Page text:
The collapse of Lehman Brothers a decade ago was a cataclysmic event that ushered in a financial crisis that would take over the country.
While some sectors, like housing, are still recovering, state governments have learned from the downturn and have built up their rainy day funds. So much so that they are well positioned to weather the next recession, which they know will occur. They just don’t know when.
“Rainy day fund balances, in the aggregate, grew steadily in the several years following the Great Recession, and have continued to increase as states have made building reserves a top budget priority,” according to the National Association of State Budget Officers.
In the past seven years, the median rainy day fund balance grew from 1.9% as a share of fund expenditures to a high of 5.8% in fiscal 2018, above the pre-recession peak of 4.9%, NASBO said, with 30 states reporting increases in fiscal 2018 (seven decreased).
The ‘perfect revenue storm’
The economic recovery in recent years enabled states to collect more tax revenue. According to NASBO’s Spring Fiscal Survey of States, 39 states were seeing fiscal 2018 revenues above projections; that figure is expected to be higher in the fall when data is available.
“Last year was a perfect storm of good news in the revenue side,” said Paul R. Kutasovic, professor of economics and finance at the New York Institute of Technology. “We now have a pretty good job market, income tax collection is strong, sales tax collection is strong and property taxes are rebounding with housing prices and oil prices much higher.”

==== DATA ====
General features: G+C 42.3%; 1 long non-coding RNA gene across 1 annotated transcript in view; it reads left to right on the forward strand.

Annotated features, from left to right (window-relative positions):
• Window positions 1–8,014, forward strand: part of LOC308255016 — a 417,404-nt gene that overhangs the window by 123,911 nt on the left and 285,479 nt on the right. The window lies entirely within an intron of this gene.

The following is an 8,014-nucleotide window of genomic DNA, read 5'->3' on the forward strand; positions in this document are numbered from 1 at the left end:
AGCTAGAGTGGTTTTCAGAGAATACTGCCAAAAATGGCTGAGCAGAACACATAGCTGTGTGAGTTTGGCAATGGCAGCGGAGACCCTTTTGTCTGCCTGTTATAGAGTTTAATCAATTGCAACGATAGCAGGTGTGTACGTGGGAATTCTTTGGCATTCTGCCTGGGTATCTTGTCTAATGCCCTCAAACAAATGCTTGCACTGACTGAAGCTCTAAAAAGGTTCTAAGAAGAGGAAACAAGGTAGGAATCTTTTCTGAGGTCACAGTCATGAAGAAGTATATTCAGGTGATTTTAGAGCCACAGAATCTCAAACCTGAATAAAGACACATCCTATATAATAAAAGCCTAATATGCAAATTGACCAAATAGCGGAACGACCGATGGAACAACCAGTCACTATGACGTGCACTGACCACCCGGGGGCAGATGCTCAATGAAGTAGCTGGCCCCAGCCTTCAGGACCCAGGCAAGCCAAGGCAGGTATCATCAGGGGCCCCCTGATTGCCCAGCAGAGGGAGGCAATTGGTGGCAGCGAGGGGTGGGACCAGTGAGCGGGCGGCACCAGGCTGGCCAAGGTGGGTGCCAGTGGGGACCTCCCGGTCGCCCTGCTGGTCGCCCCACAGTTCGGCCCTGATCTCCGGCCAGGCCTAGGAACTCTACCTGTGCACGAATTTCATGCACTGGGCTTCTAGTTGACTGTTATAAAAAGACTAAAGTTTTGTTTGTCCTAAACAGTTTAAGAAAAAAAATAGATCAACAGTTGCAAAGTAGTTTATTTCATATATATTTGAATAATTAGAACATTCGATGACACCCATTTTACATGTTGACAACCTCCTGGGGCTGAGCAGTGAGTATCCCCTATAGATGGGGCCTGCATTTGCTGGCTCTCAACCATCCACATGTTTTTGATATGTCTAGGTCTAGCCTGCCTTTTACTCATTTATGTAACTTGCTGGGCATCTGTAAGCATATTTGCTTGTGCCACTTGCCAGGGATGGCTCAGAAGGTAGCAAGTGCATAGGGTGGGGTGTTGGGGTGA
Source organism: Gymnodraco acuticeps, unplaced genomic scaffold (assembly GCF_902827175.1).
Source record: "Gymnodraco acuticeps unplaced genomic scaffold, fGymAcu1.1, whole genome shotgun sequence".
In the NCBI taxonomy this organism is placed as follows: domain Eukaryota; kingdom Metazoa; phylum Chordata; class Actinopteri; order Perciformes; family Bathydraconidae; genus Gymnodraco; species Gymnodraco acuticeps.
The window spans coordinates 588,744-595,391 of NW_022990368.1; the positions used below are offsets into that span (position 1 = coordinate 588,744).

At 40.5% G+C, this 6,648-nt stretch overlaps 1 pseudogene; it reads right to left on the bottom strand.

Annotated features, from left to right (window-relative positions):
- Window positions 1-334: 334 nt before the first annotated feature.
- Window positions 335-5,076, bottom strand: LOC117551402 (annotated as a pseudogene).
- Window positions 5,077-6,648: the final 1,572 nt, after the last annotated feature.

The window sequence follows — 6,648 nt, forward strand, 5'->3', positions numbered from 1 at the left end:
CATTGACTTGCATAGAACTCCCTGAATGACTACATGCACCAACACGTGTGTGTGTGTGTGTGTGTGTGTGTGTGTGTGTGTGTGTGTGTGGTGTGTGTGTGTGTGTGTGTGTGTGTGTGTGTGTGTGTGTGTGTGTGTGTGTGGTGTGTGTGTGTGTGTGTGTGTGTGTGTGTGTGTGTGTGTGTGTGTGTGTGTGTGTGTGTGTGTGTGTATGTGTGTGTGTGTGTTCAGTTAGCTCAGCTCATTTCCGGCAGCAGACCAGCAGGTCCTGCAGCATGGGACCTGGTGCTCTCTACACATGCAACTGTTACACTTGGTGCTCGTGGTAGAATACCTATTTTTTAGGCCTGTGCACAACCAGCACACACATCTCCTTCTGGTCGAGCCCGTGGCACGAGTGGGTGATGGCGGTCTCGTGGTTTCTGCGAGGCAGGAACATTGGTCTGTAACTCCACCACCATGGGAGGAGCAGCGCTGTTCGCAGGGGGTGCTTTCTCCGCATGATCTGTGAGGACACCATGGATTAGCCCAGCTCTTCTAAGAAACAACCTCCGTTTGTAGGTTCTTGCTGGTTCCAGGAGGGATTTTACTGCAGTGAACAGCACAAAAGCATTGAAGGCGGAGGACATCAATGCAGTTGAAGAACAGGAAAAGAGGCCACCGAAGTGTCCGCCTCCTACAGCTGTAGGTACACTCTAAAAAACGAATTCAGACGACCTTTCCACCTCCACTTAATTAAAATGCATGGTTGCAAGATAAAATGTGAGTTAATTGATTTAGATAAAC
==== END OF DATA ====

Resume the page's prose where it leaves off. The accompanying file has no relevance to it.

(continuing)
Texas had the nation’s largest rainy day fund. In fiscal 2017, the state’s rainy day fund balance was $10.3 billion, recovering from a 2009 balance of $6.7 billion. The state, which weathered Hurricane Harvey last year and an oil price crash in 2014, expects the fund to reach $11.9 billion by the end of fiscal 2019.
“Texas is continuing to put money away to make sure we have a rainy day fund the next downturn,” said Chris Bryan, director of communications for the Texas comptroller’s office. “Texas’s conservative economic leadership is a model to follow (in how to prepare a rainy day fund).”
Kutasovic said oil-producing states have a stronger incentive to hold bigger reserves than others because of the high volatility of their revenue source, which is pegged to oil prices. “They have to put more aside in case oil prices go down again,” he said.
Meanwhile, California, also has an impressive rainy day fund. California has been basking in its longest stretch of balanced budgets these past six years, which has enabled Gov. Jerry Brown to prioritize saving for a rainy day. Credit-rating agency Moody’s Investors Service has a Aa3 rating on California with a positive outlook, a high-quality rating recently upgraded in part because of the actions the governor and legislature took.
“The next recession will be upon California soon enough, but a full rainy day fund and a commitment to prudent one-time spending are the best tools available to guide the state through it,” the state’s government said in a report.
In 2014, California voters passed legislation establishing a constitutional goal of reserving 10% of tax revenues in a rainy day fund by increasing deposits in years with high capital gains. The government made regular and supplemental deposits and now the fund is the largest in the country with nearly $14 billion.
Despite a perfect storm, some states aren’t in as good a position as others to confront an economic downturn. Pennsylvania and Kentucky, for example, have less than 1% of their total expenditures in a rainy day fund.